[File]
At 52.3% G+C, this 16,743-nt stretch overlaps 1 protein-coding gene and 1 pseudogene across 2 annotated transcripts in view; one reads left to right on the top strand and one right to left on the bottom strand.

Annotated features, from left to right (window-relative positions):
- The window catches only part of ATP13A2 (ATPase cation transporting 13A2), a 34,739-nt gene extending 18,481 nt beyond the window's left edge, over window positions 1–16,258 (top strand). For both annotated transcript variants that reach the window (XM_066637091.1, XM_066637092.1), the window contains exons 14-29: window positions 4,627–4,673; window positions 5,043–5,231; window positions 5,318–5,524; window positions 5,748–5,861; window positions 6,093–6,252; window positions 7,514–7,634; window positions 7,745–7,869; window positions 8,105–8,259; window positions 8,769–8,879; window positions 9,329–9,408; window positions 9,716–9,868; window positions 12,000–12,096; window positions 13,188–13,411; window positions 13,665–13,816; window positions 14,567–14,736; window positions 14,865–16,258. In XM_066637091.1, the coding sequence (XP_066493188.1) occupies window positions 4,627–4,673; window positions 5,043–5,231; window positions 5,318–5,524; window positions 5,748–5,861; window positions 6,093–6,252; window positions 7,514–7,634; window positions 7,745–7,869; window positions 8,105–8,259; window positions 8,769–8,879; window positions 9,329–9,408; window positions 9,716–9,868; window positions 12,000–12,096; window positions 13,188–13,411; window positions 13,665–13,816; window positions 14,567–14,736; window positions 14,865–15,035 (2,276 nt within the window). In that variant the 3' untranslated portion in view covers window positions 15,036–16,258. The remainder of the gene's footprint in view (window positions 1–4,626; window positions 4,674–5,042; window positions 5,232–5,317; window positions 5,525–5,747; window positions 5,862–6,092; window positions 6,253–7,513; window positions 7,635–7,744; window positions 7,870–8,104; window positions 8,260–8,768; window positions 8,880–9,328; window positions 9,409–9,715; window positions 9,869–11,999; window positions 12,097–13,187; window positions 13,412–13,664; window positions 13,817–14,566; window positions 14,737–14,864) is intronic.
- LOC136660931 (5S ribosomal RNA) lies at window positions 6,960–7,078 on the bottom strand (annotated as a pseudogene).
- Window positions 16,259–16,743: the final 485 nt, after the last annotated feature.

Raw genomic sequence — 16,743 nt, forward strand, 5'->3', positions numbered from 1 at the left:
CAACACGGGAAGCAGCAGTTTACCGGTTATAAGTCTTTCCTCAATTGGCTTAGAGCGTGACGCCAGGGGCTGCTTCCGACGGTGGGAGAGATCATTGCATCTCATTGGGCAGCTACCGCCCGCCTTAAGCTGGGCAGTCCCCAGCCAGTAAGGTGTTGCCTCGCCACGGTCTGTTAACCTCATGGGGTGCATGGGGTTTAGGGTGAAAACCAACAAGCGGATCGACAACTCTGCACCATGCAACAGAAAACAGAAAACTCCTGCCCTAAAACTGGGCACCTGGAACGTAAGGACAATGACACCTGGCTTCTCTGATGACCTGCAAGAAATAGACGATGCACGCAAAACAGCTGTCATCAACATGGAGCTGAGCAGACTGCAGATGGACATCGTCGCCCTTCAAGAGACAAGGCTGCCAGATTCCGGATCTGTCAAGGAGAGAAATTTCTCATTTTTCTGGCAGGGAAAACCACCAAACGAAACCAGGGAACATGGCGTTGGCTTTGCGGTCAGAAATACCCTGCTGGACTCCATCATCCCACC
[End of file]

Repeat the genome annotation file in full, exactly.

At 52.3% G+C, this 16,743-nt stretch overlaps 1 protein-coding gene and 1 pseudogene across 2 annotated transcripts in view; one reads left to right on the top strand and one right to left on the bottom strand.

Annotated features, from left to right (window-relative positions):
- The window catches only part of ATP13A2 (ATPase cation transporting 13A2), a 34,739-nt gene extending 18,481 nt beyond the window's left edge, over window positions 1–16,258 (top strand). For both annotated transcript variants that reach the window (XM_066637091.1, XM_066637092.1), the window contains exons 14-29: window positions 4,627–4,673; window positions 5,043–5,231; window positions 5,318–5,524; window positions 5,748–5,861; window positions 6,093–6,252; window positions 7,514–7,634; window positions 7,745–7,869; window positions 8,105–8,259; window positions 8,769–8,879; window positions 9,329–9,408; window positions 9,716–9,868; window positions 12,000–12,096; window positions 13,188–13,411; window positions 13,665–13,816; window positions 14,567–14,736; window positions 14,865–16,258. In XM_066637091.1, the coding sequence (XP_066493188.1) occupies window positions 4,627–4,673; window positions 5,043–5,231; window positions 5,318–5,524; window positions 5,748–5,861; window positions 6,093–6,252; window positions 7,514–7,634; window positions 7,745–7,869; window positions 8,105–8,259; window positions 8,769–8,879; window positions 9,329–9,408; window positions 9,716–9,868; window positions 12,000–12,096; window positions 13,188–13,411; window positions 13,665–13,816; window positions 14,567–14,736; window positions 14,865–15,035 (2,276 nt within the window). In that variant the 3' untranslated portion in view covers window positions 15,036–16,258. The remainder of the gene's footprint in view (window positions 1–4,626; window positions 4,674–5,042; window positions 5,232–5,317; window positions 5,525–5,747; window positions 5,862–6,092; window positions 6,253–7,513; window positions 7,635–7,744; window positions 7,870–8,104; window positions 8,260–8,768; window positions 8,880–9,328; window positions 9,409–9,715; window positions 9,869–11,999; window positions 12,097–13,187; window positions 13,412–13,664; window positions 13,817–14,566; window positions 14,737–14,864) is intronic.
- LOC136660931 (5S ribosomal RNA) lies at window positions 6,960–7,078 on the bottom strand (annotated as a pseudogene).
- Window positions 16,259–16,743: the final 485 nt, after the last annotated feature.

Raw genomic sequence — 16,743 nt, forward strand, 5'->3', positions numbered from 1 at the left:
CAACACGGGAAGCAGCAGTTTACCGGTTATAAGTCTTTCCTCAATTGGCTTAGAGCGTGACGCCAGGGGCTGCTTCCGACGGTGGGAGAGATCATTGCATCTCATTGGGCAGCTACCGCCCGCCTTAAGCTGGGCAGTCCCCAGCCAGTAAGGTGTTGCCTCGCCACGGTCTGTTAACCTCATGGGGTGCATGGGGTTTAGGGTGAAAACCAACAAGCGGATCGACAACTCTGCACCATGCAACAGAAAACAGAAAACTCCTGCCCTAAAACTGGGCACCTGGAACGTAAGGACAATGACACCTGGCTTCTCTGATGACCTGCAAGAAATAGACGATGCACGCAAAACAGCTGTCATCAACATGGAGCTGAGCAGACTGCAGATGGACATCGTCGCCCTTCAAGAGACAAGGCTGCCAGATTCCGGATCTGTCAAGGAGAGAAATTTCTCATTTTTCTGGCAGGGAAAACCACCAAACGAAACCAGGGAACATGGCGTTGGCTTTGCGGTCAGAAATACCCTGCTGGACTCCATCATCCCACC